- As the free-from food trend expands, indulgences are also getting cleaner labels. Vegan ice cream – often made with coconut or almond milk -- now makes up 4% of new launches, according to a BBC article.
- Major manufacturers and small companies alike are launching varieties without dairy. Haagen-Dazs has non-dairy ice creams, and Incredible Foods just launched three new varieties of the dessert that are free from the top eight allergens – dairy, wheat, soy, gluten, tree nuts, peanuts, eggs and seafood – according to a company statement.
- Despite increases in consumer health concerns, people have not lost their appetite for indulgent frozen desserts. Research from Mintel shows the ice cream and frozen dairy dessert market has grown 7% between 2014 and 2016, and retail sales of frozen yogurt and non-dairy ice cream have fallen 10% during that time frame.
While ice cream is not really getting healthier, it is adapting with current trends to become more accessible to people with food allergies and intolerances. Which makes sense, considering up to 15 million Americans have at least one food allergy, including 5.9 million children, according to Food Allergy Resource and Education. And the the National Institute of Health estimates 65% of people have some difficulty digesting the lactose commonly found in milk.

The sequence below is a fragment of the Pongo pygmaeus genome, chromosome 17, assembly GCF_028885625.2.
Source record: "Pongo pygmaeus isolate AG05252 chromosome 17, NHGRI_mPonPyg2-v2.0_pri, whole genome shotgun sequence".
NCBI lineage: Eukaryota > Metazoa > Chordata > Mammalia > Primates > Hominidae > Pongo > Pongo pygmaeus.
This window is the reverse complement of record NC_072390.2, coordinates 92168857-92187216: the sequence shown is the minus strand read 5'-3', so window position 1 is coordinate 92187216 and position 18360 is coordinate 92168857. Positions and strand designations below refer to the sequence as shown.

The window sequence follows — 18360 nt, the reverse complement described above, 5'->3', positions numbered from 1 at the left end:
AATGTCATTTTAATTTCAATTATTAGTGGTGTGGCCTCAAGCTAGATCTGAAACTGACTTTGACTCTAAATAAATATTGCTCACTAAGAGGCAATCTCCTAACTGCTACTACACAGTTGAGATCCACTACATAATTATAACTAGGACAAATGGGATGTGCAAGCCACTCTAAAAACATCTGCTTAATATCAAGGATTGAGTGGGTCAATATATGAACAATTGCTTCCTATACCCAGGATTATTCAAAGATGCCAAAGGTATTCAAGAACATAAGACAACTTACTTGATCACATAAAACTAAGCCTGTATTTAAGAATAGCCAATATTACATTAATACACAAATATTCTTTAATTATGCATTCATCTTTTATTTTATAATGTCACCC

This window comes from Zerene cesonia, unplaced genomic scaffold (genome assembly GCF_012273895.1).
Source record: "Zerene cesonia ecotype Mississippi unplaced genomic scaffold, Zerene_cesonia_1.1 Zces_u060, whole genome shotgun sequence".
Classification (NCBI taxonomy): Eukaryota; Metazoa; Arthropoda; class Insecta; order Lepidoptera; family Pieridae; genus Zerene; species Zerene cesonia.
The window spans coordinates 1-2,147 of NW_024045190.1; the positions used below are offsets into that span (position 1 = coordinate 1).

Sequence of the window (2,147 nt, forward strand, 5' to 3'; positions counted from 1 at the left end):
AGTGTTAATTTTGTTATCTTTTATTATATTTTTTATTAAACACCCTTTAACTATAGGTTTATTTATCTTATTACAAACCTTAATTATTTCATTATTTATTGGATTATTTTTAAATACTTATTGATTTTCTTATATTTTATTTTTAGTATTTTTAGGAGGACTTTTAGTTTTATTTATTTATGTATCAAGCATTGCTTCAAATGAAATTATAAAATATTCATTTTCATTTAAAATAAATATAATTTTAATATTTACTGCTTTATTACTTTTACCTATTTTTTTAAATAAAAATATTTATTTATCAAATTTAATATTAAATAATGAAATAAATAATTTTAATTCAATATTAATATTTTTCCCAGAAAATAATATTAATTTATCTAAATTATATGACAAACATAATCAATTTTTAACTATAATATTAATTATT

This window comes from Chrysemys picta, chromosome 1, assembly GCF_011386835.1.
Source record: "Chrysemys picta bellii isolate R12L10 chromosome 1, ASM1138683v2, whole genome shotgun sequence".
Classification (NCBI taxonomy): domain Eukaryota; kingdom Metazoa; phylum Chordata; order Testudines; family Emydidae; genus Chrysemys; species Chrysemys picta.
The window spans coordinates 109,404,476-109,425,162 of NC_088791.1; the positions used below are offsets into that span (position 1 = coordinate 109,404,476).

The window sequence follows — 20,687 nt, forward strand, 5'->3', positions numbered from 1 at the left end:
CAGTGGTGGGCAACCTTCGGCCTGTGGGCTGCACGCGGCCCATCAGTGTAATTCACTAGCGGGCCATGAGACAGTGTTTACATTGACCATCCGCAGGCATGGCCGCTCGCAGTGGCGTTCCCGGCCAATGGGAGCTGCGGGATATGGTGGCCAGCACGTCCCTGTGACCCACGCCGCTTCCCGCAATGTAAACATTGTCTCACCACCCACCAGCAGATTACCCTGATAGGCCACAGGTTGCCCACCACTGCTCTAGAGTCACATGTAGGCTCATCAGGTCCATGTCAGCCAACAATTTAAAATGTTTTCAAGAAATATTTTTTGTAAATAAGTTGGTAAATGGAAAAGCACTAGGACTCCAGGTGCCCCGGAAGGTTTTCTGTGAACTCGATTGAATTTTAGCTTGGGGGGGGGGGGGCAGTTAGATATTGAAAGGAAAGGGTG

But food intolerances and allergies aside, many consumers are trying to embrace the non-dairy diet — at least in some form. A Mintel study last year showed non-dairy milk sales grew 9% in 2015, while dairy milk sales fell 7% during the same time. In a survey by plant-based dairy company Califia Farms conducted last year with BerryCart, more than half of omnivores reported consuming plant-based alternative dairy beverages several times a week. In addition, non-dairy ice creams are finally coming into the spotlight, with major manufacturers like Haagen-Dazs and Ben & Jerry's manufacturing dairy-free lines.
However, savvy ice cream manufacturers are wise to limit these offerings. While dairy-free varieties are important to a certain population that is unable to enjoy ice cream otherwise, most consumers without these restrictions are still interested in traditional, cream-heavy, sugary ice cream. According to Mintel's ice cream study, about 11% of Americans cut back on ice cream or frozen treats because of health concerns. Almost the same amount of people actively avoid "healthy" frozen treats because they are “meant to be treats.” And a full 27% of people who buy ice cream think the treats are unhealthy, but buy them anyway.
It will be interesting to see if these figures change when Mintel does its next annual study of the ice cream market, considering this year's explosion of popular low-calorie, high-protein pints such as Halo Top and copied by other manufacturers, large and small. However, considering lackluster taste tests, indulgent ice cream may end up winning out again.